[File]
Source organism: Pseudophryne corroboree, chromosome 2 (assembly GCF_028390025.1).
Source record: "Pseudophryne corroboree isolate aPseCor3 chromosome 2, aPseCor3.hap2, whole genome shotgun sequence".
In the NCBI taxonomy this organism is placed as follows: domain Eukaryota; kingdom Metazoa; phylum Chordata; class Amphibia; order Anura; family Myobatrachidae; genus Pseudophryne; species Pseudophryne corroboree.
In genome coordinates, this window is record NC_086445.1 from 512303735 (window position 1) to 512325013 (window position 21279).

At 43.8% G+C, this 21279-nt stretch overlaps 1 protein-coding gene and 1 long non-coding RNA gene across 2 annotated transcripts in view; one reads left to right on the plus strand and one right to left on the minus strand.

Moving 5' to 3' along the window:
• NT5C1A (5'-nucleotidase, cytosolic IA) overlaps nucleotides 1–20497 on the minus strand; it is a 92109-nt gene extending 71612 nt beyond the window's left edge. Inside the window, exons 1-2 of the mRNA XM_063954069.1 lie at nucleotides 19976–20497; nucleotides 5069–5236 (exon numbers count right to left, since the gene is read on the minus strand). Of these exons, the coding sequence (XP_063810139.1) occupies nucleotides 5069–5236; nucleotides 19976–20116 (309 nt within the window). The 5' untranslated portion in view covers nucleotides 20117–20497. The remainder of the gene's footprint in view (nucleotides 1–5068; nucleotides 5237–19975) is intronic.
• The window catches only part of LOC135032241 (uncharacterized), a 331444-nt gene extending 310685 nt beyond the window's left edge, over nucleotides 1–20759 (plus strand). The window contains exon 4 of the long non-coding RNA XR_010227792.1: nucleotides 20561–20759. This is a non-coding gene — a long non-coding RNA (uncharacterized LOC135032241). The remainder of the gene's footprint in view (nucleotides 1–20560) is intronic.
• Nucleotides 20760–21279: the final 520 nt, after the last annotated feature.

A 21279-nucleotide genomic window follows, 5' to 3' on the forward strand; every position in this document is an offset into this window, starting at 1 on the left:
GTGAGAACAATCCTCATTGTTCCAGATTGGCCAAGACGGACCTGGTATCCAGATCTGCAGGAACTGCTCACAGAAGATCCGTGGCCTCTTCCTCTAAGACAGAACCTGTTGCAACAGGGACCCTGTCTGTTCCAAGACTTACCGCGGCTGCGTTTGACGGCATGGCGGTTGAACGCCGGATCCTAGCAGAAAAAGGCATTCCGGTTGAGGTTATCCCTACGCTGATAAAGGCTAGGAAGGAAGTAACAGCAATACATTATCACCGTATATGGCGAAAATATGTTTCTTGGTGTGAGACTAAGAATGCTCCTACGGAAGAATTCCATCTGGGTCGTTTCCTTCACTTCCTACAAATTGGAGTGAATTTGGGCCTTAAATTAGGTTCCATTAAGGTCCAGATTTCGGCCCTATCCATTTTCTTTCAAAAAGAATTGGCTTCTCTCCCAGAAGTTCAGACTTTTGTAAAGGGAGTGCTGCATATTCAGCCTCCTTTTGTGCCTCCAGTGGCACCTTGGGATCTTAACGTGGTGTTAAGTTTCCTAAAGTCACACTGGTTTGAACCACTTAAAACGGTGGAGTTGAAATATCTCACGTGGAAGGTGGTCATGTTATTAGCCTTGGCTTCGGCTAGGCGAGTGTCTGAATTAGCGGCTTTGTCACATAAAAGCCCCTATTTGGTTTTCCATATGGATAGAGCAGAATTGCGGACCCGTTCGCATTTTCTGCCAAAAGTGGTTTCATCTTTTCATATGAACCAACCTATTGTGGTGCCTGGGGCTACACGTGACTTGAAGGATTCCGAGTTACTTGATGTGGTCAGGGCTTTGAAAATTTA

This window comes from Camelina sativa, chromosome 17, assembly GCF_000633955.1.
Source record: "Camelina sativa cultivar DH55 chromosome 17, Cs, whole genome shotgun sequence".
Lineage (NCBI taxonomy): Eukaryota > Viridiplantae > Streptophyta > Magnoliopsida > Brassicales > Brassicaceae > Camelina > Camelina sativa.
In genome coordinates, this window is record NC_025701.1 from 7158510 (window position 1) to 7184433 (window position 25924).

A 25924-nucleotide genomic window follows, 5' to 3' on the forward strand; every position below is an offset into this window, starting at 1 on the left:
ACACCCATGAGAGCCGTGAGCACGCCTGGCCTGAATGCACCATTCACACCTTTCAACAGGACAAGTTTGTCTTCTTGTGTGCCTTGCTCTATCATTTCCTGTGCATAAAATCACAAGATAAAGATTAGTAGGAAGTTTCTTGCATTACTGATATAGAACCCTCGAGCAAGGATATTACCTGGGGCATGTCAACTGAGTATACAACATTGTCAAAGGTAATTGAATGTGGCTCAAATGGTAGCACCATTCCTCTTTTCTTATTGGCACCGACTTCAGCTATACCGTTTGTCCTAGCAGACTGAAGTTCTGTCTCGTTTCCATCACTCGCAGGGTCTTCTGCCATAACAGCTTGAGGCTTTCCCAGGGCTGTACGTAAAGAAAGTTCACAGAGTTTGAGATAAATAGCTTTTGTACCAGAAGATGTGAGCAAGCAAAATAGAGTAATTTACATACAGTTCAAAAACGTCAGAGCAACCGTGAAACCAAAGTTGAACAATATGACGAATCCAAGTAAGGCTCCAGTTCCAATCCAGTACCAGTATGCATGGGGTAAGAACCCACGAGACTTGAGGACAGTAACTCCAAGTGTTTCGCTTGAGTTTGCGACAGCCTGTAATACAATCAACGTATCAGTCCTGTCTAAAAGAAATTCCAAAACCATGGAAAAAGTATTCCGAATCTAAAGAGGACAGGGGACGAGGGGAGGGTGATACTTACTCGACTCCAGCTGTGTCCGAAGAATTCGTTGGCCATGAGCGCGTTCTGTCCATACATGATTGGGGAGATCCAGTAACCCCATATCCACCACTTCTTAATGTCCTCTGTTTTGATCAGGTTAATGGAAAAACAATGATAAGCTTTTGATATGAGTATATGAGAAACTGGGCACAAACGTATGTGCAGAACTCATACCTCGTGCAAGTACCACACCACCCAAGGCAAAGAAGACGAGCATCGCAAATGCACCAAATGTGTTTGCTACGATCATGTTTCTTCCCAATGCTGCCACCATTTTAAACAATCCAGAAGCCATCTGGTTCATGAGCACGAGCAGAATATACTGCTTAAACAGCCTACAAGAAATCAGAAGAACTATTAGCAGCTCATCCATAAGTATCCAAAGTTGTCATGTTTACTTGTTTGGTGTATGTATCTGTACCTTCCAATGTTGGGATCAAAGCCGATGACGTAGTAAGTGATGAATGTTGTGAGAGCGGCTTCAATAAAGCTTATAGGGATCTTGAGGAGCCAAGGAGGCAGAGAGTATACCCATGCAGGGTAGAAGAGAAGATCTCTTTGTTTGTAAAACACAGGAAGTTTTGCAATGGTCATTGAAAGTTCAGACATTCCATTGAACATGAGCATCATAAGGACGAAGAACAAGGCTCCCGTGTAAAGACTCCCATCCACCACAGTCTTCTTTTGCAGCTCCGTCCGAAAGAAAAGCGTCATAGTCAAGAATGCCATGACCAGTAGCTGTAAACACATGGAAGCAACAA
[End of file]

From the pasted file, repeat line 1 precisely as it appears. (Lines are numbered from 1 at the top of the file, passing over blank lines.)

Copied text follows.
Source organism: Pseudophryne corroboree, chromosome 2 (assembly GCF_028390025.1).